Journal article

Adults with a history of illicit amphetamine use exhibit abnormal substantia nigra morphology and parkinsonism

Gabrielle Todd, Verity Pearson-Dennett, Robert A Wilcox, Minh T Chau, Kerry Thoirs, Dominic Thewlis, Adam P Vogel, Jason M White

PARKINSONISM & RELATED DISORDERS | ELSEVIER SCI LTD | Published : 2016

Abstract

INTRODUCTION: The sonographic appearance of the substantia nigra is abnormally bright and enlarged (hyperechogenic) in young adults with a history of illicit stimulant use. The abnormality is a risk factor for Parkinson's disease. The aim of the current study was to identify the type of illicit stimulant drug associated with substantia nigra hyperechogenicity and to determine if individuals with a history of illicit stimulant use exhibit clinical signs of parkinsonism. We hypothesised that use of amphetamines (primarily methamphetamine) is associated with substantia nigra hyperechogenicity and clinical signs of parkinsonism. METHODS: The area of echogenic signal in the substantia nigra was m..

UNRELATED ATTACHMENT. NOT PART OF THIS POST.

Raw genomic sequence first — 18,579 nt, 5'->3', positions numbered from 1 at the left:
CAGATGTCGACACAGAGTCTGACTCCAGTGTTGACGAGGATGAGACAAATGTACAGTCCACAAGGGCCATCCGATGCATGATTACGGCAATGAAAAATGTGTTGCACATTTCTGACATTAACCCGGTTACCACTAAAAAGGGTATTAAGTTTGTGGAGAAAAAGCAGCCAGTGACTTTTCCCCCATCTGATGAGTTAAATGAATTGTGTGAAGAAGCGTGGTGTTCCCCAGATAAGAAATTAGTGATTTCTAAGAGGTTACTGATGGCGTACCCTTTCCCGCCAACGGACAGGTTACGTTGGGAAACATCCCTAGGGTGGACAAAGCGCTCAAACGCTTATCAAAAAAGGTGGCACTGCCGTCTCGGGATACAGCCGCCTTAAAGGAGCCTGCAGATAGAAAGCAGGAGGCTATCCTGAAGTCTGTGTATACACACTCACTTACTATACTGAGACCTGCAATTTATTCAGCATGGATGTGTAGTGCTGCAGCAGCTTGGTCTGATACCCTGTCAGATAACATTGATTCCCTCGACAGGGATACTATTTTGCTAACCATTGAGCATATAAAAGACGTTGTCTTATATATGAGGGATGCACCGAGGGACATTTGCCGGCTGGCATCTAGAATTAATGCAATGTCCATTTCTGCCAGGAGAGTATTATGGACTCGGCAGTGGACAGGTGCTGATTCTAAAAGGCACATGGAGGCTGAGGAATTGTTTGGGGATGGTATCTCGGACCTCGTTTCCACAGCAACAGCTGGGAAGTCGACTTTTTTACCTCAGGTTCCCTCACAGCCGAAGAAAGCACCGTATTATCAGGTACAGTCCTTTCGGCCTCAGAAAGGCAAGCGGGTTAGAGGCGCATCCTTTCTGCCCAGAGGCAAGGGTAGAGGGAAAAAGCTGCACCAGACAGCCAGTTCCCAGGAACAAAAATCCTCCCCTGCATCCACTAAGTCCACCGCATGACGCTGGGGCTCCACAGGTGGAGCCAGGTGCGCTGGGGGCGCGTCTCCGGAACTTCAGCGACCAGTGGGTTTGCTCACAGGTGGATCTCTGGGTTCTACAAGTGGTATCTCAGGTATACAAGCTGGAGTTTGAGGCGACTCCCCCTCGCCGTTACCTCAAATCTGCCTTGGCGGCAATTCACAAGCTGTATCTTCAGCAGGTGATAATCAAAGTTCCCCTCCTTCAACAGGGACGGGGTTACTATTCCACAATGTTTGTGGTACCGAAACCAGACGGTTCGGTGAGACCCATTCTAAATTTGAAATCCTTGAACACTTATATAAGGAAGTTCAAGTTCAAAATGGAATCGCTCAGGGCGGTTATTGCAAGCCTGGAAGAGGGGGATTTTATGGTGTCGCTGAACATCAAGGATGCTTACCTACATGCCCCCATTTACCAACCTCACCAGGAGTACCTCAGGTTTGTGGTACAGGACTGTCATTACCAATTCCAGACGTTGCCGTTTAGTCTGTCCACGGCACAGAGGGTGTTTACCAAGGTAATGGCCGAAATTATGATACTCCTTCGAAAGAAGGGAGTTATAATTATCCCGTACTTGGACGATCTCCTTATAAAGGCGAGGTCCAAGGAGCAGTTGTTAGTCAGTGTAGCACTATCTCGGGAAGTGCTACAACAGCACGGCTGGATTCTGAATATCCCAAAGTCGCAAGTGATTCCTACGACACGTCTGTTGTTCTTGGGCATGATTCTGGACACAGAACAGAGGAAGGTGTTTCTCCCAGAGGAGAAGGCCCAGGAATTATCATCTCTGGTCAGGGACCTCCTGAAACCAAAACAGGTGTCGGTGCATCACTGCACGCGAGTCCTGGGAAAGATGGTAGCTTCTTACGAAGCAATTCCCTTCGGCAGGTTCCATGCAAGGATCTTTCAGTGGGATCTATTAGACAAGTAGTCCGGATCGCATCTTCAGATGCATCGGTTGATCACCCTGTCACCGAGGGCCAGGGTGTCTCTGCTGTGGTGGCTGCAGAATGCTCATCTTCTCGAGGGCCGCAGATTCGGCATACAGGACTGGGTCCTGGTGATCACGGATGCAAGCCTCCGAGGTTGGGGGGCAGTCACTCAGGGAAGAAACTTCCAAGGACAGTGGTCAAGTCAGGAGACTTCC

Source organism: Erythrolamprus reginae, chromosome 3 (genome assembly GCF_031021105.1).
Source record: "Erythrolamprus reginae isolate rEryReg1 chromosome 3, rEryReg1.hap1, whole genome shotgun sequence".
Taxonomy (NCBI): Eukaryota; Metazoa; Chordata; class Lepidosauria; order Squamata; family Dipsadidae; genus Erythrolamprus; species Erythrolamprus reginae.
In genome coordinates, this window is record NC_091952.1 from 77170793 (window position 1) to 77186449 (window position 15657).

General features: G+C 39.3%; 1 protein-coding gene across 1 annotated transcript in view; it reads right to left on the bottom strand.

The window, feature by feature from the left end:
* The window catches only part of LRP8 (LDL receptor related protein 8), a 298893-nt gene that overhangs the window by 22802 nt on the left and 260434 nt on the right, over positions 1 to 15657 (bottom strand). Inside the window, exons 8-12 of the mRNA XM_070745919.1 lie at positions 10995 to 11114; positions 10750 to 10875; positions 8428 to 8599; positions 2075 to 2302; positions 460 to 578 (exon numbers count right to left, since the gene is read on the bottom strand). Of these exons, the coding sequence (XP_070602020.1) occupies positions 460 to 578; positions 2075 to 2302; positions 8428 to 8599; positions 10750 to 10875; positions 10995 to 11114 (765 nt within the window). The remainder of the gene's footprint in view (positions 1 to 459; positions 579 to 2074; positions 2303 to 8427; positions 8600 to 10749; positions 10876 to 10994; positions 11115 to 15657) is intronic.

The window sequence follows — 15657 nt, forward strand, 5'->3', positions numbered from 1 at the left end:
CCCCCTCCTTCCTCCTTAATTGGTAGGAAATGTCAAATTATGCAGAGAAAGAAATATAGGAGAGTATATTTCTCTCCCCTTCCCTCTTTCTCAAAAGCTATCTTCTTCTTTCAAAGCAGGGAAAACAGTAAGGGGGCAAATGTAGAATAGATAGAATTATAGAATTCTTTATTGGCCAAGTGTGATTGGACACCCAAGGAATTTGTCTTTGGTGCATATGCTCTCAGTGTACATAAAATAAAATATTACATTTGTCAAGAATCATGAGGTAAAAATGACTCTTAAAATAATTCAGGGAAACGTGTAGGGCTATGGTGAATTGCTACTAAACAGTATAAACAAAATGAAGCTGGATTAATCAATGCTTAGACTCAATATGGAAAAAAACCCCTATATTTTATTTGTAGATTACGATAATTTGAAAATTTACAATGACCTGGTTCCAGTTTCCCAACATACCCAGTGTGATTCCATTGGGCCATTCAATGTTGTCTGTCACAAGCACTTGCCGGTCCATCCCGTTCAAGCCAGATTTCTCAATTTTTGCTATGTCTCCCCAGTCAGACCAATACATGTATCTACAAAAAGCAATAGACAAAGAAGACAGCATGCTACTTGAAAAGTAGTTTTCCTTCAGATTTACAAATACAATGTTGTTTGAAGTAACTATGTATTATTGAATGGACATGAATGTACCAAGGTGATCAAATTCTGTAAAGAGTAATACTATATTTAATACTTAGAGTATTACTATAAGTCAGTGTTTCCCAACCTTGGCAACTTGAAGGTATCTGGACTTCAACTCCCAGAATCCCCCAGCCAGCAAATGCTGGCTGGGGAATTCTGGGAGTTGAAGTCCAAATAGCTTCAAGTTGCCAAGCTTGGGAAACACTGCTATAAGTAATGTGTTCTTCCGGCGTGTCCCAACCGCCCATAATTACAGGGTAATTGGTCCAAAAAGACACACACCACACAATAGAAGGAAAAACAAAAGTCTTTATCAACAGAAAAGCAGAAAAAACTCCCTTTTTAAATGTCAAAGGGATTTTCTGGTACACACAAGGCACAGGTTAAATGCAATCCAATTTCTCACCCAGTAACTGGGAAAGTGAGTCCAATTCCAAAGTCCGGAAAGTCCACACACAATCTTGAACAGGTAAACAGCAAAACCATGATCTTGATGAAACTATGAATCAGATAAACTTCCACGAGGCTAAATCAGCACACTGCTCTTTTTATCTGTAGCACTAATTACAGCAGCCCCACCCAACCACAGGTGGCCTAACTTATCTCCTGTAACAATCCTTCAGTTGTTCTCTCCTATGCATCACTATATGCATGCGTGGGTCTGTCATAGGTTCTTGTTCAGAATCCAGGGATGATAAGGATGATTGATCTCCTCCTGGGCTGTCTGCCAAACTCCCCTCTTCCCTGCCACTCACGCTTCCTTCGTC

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University of Melbourne Researchers

Grants

Awarded by Clive and Vera Ramaciotti Foundation


Awarded by National Health and Medical Research Council of Australia


Funding Acknowledgements

The work was supported by the Clive and Vera Ramaciotti Foundation (Establishment Grant, ID 2974/2010), National Health and Medical Research Council of Australia (GT held a Career Development Award ID 627003, APV holds a Career Development Fellowship ID 1082910), Australian Government (VPD holds an Australian Postgraduate Award), and the University of South Australia. The funding sources had no involvement in the i) study design, ii) collection, analysis, and interpretation of the data, and iii) writing and submission of the article for publication.